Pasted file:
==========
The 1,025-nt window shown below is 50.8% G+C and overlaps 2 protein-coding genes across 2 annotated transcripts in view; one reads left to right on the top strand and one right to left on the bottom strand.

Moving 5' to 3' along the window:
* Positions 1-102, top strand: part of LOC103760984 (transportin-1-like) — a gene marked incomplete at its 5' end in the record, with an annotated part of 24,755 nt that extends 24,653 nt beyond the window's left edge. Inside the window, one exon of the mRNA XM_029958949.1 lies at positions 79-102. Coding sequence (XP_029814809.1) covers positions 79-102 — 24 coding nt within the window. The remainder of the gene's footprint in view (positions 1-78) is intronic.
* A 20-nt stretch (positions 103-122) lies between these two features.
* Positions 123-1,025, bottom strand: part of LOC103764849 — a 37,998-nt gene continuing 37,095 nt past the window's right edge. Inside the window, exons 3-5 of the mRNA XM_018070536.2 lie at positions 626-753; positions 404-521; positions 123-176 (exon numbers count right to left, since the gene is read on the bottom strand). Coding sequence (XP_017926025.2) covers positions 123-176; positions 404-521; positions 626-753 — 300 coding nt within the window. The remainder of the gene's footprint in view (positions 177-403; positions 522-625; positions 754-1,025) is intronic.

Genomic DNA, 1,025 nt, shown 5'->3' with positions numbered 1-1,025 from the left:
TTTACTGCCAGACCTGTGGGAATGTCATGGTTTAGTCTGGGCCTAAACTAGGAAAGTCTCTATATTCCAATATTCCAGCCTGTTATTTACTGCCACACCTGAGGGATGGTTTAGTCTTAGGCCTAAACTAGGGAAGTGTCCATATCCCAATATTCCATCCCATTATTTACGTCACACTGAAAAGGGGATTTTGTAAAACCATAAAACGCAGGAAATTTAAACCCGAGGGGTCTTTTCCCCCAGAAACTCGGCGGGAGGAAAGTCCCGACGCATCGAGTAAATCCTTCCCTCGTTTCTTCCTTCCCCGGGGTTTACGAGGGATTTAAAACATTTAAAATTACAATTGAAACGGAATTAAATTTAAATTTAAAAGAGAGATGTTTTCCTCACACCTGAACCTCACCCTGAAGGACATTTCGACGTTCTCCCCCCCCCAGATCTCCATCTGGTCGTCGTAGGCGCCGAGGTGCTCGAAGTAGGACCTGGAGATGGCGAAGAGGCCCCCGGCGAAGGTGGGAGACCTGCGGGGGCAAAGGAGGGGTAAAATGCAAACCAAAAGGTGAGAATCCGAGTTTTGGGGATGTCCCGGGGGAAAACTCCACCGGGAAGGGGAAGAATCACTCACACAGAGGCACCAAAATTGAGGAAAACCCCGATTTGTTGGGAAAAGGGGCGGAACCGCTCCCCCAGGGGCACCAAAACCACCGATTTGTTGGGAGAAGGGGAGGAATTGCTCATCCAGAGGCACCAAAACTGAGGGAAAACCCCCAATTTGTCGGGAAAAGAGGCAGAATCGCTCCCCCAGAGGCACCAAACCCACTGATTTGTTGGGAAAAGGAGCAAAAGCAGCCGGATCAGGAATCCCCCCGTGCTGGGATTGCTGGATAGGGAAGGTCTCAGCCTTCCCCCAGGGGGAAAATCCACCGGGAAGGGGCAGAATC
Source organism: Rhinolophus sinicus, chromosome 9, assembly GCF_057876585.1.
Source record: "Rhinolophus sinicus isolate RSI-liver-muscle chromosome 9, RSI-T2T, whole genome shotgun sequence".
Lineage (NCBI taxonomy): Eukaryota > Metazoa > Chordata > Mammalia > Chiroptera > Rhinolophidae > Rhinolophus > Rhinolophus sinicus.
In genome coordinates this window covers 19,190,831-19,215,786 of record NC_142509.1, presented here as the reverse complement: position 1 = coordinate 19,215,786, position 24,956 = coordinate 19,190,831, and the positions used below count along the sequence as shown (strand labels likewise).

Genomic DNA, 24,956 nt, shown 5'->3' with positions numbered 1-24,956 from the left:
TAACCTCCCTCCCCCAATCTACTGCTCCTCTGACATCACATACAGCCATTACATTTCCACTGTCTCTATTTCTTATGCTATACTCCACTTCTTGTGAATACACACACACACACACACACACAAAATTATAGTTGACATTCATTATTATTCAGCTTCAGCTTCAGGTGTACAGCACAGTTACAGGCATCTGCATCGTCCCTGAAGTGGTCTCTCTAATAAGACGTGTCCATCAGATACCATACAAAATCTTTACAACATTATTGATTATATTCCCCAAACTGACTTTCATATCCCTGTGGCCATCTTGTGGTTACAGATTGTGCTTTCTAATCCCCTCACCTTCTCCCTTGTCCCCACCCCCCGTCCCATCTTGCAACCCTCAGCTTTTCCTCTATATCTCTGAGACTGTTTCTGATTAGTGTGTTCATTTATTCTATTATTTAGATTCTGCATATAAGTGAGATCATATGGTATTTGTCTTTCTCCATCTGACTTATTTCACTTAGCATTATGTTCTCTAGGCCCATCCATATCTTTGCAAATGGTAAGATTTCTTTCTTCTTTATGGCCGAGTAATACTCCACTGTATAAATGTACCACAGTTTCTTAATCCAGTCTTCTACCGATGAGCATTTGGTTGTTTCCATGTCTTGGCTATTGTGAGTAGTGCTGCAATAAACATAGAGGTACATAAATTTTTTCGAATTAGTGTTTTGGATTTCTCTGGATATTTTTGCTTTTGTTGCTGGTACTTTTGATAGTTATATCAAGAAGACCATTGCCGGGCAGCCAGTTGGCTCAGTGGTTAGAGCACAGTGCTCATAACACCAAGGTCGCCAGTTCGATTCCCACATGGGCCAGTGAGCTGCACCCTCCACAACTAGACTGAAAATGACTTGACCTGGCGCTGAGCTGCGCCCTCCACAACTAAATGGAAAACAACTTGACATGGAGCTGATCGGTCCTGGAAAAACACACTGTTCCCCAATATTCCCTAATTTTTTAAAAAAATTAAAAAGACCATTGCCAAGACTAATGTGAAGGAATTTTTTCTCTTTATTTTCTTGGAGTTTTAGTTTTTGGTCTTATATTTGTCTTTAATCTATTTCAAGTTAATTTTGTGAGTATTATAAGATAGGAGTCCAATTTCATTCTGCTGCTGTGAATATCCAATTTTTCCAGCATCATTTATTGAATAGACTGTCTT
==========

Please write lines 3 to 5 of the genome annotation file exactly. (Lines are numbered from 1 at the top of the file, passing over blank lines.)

* Positions 1-102, top strand: part of LOC103760984 (transportin-1-like) — a gene marked incomplete at its 5' end in the record, with an annotated part of 24,755 nt that extends 24,653 nt beyond the window's left edge. Inside the window, one exon of the mRNA XM_029958949.1 lies at positions 79-102. Coding sequence (XP_029814809.1) covers positions 79-102 — 24 coding nt within the window. The remainder of the gene's footprint in view (positions 1-78) is intronic.
* A 20-nt stretch (positions 103-122) lies between these two features.
* Positions 123-1,025, bottom strand: part of LOC103764849 — a 37,998-nt gene continuing 37,095 nt past the window's right edge. Inside the window, exons 3-5 of the mRNA XM_018070536.2 lie at positions 626-753; positions 404-521; positions 123-176 (exon numbers count right to left, since the gene is read on the bottom strand). Coding sequence (XP_017926025.2) covers positions 123-176; positions 404-521; positions 626-753 — 300 coding nt within the window. The remainder of the gene's footprint in view (positions 177-403; positions 522-625; positions 754-1,025) is intronic.